More photos of the event can be found here.
A Tsleil-Waututh Nation youth paid tribute to the courage of his grandmother, a premier offered an apology for the harms done to aboriginal children in residential schools and a Truth and Reconciliation Commission of Canada (TRC) commissioner urged Canadians to join the conversation about how Canada must come to terms with its past.
These were some of the events that took place at the opening ceremonies of the TRC’s British Columbia National Event held here Sept. 18, at the Pacific National Exhibition (PNE).
Thousands of former residential school students, their families, B.C. chiefs, representatives of churches and government, local high school and university students and the public gathered at the Pacific Coliseum for the ceremonies.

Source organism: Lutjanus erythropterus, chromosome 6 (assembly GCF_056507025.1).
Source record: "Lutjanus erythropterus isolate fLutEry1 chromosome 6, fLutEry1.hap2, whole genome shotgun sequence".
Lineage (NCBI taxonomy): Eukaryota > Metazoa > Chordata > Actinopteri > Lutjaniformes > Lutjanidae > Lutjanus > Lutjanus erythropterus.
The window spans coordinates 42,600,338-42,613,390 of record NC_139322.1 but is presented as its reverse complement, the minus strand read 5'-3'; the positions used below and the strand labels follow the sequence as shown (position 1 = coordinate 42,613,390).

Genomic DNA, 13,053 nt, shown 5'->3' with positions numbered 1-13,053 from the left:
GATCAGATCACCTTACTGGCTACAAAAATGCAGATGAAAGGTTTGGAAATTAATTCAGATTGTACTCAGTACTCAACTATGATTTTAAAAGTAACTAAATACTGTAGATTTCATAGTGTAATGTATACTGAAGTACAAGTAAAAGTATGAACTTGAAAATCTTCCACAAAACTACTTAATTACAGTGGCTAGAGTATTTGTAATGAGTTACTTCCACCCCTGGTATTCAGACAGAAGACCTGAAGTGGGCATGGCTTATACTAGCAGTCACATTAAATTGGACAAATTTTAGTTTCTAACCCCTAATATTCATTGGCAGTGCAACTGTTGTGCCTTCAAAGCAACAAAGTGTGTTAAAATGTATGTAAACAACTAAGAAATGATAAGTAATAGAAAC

“The government of B.C. deeply regrets the harm that was done to aboriginal children and their families and the lasting impact that Indian residential schools have had on them,” said B.C. Premier Christy Clark in her address. “Whatever our ancestry, no matter where we or our ancestors came to this land, all Canadians share with aboriginal people a common sorrow at the cruelty and abuse that took place under the guise of education.”
Clark noted that from the 1870s until 1996, more than 150,000 aboriginal children-some as young as four years old-were removed from their homes and sent to residential schools across the country. The province had 14 of those schools that were funded by the federal government and run by Anglican, Roman Catholic, United and Presbyterian churches.
The City of Vancouver has declared Sept. 16 to 22 as “Reconciliation Week” and it will offer everyone an opportunity to help heal the trauma of the schools, said Clark. “While we cannot undo the past, we can and we must create our new path, a new journey that we will move along together, together with dignity, with respect and with renewed faith in one another.”